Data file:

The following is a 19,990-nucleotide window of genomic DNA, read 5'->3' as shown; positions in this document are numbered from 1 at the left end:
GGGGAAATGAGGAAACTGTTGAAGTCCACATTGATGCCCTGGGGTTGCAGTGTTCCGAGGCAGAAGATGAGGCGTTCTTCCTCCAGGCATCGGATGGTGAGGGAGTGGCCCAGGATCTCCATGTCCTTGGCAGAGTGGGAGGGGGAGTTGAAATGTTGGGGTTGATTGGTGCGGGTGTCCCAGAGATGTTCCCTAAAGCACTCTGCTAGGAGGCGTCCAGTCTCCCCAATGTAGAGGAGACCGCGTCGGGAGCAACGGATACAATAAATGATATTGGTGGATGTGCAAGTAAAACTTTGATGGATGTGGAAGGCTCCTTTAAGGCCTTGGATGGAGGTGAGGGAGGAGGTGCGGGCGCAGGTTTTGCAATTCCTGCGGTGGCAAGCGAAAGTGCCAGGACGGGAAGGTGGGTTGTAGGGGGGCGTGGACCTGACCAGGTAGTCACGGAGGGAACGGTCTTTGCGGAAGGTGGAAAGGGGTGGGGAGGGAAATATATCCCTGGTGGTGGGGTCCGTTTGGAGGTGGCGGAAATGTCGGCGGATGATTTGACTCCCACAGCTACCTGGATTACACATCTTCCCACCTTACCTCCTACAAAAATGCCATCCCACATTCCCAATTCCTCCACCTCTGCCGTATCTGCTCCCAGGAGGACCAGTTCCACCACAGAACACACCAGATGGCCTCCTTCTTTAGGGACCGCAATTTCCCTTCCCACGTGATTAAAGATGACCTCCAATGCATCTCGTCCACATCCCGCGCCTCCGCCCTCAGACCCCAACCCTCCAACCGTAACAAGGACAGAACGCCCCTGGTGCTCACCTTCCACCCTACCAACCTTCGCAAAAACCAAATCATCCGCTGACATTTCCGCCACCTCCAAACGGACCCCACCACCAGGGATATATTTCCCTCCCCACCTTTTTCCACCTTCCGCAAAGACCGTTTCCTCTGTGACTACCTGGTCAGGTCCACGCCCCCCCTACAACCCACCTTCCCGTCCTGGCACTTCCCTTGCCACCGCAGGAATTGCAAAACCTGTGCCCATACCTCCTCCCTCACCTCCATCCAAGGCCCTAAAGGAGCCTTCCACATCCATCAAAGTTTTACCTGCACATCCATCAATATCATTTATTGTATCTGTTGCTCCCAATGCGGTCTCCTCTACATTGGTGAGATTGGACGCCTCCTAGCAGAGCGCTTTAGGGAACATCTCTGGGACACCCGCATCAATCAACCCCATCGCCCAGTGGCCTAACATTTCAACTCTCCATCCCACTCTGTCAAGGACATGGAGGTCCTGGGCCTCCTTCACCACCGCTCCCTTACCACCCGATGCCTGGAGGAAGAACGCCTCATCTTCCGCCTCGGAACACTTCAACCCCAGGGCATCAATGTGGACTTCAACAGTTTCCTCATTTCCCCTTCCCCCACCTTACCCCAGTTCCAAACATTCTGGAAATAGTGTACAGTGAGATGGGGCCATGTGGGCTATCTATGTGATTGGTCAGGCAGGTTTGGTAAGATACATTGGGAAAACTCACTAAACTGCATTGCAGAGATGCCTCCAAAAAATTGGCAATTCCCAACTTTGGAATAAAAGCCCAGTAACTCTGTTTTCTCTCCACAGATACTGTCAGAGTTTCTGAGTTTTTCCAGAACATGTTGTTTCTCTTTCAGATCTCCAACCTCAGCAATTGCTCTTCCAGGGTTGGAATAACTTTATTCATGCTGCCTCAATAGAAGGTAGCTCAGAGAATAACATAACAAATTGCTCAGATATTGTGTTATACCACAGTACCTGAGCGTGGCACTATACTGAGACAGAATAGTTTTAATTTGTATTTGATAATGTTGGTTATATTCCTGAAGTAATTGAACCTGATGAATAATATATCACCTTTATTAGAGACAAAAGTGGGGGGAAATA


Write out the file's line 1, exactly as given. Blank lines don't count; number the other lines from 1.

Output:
The following is a 19,990-nucleotide window of genomic DNA, read 5'->3' as shown; positions in this document are numbered from 1 at the left end: